Book Review | Goslyn County, by A.M. McKnight

BB&GT RECOMMENDATIONS(1)

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Detective Olivia Winston is an exceptional cop— she’s extremely fit, thinks fast when under pressure, and has a great partner. Despite being work-centered, single, and without children, she’s very much a family woman. For Detective Winston, family is wider than those related by blood, and includes the friends and neighbors in Goslyn County she’s sworn an oath to protect.

Goslyn County begins with a robbery that is quickly revealed to be part of much larger tax heist. Readers get a glimpse into the inner workings of a police department eager to get the case, which is becoming subject to increasing public scrutiny, quickly under control. On the case, Detective Winston is introduced to Special Agent Maureen Jeffries, an attractive IRS agent assigned to the case. Both nursing broken hearts from previous relationships, their relationship builds slowly while the two continue investigating the case. Olivia and Maureen’s relationship was a high point of the book, and was realistically written to show how the women begin to fall in love. Olivia and Maureen’s relationship (Oleen? Can that be a thing?) even eclipsed the crime aspect of the book. I’d have been more into the crime had there been a more sinister antagonist, but the romance filled the gap.

This novel resonated with me on a couple levels, mainly the setting and characters. Author A.M. McKnight does a fantastic job of capturing the Goslyn County community in a way that other authors tend to overlook. Notable is how supportive the community is of Olivia’s relationship. It was a welcome narrative challenging those that say African-Americans are largely intolerant. Goslyn also a neighborhood in transition, much like my own, which allows a glimpse at the pros and cons of quick growth in a small town. Goslyn isn’t unrealistic or perfect, but it’s an authentic black neighborhood enriched by the characters that live within it. It’s an accurate representation of the areas my boyfriend and I drive through on our way to see his family in Richmond.

I thoroughly enjoyed Goslyn County, even though I wanted a deeper crime story line. I picked it up for the crime, but I kept reading for the characters, which I grew to love. If you’ve never read black lesbian fiction, this would be a great place to start. It’s a must-read for adults who love slow building romance, but still want a few explosions to liven up the story.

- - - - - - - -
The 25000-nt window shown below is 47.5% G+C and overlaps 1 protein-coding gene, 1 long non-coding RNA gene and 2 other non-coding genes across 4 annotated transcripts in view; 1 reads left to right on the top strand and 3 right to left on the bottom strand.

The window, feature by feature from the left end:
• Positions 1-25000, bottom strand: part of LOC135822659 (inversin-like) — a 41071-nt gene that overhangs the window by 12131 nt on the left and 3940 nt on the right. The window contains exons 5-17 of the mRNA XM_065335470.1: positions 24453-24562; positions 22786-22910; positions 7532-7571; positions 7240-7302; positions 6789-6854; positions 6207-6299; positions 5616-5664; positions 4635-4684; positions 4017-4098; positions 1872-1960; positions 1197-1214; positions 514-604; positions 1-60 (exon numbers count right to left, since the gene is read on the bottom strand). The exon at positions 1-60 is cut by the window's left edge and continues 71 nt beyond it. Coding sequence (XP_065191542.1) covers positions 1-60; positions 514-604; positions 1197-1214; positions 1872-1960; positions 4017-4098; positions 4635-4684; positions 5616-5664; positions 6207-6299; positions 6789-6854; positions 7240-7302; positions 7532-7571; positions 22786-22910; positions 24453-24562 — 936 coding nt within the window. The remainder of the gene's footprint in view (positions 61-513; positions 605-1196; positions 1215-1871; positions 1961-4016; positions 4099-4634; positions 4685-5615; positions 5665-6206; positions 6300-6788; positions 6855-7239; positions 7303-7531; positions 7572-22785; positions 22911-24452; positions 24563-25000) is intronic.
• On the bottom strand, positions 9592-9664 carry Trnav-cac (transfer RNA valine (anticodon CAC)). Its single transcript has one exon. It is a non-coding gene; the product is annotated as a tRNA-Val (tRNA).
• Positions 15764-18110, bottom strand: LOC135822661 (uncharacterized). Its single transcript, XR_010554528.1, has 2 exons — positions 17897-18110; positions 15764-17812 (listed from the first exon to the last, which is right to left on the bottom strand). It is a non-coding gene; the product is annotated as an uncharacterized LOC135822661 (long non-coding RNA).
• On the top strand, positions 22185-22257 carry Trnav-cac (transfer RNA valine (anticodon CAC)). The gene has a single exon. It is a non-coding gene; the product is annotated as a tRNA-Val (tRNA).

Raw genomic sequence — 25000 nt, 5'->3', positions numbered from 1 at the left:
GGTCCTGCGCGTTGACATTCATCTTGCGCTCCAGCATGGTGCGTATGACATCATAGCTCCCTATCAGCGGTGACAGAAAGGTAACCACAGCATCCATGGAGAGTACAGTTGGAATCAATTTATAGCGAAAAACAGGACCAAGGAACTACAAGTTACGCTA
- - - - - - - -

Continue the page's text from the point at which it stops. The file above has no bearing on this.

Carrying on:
If you would like to learn more about Goslyn County and its author A.M. McKnight, visit her Facebook page here. You can also follow her on Twitter and WordPress, and pick up her book on Amazon (there’s a Kindle edition if you want to read immediately).

Disclaimer: I was gifted this book in exchange for an honest review

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Alright everyone– After Shamim Sarif and A.M. McKnight in the same week, I’m on a hunt for some prolific LGBT fiction writers. Any recommendations? Put it in the comments section!

 

9 Comments

  1. […] book wrap-ups. Her writing is clean and concise, and she knows her stuff (check out her review of Goslyn County). In Whitney’s own words, “I’m just a 20-something with a love for multicultural […]

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  2. […] Goslyn County, by A.M. McKnight […]

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  3. I rarely if ever read romance though I tend to give LGBTIQ+ lit with romance elements a chance. But since I’m never there for the romance the rest of the book has to be pretty good, so I think like you I’d wish for a stronger crime element in this one. I can’t really think of lesbian romance novels, only books written by lesbians 😀 So my only recommendation is Sarah Waters who everyone’s read and who is white but there’s lesbian romance and she is prolific yay 🙂

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  4. I don’t actually know a lot of LGBT fiction writers. Not prolific ones, anyway.
    Benjamin Alire Saenz often writers gay characters into his stories.

    I don’t read a lot of gay/lesbian romance because it can get pretty raunchy, though that’s fun sometimes. lol. I have also noticed that the majority of gay romance novels are written by white women, probably straight women. That’s fine and all..but I probably won’t read those books. The best gay romance novel (written by white women) I’ve read is Cut & Run by Madeleine Urban and Abigail Roux.

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    1. I’m trying to remember where, but someone did an article on the fetishization of gay romance by straight married women. It’s definitely a “thing.” I’ll keep a look out for any great authors to review. I came across one lesbian author… but I wasn’t a fan of her book so I skipped reviewing it.

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    2. I wouldn’t be surprised if a search came up with a lot of great lgbt YA, though.

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  5. Omg. Read Tasha Millers “she wants her” and “she wants her too”. It is SOOO good. Also Skyy, Fiona Zedde, I could go on…

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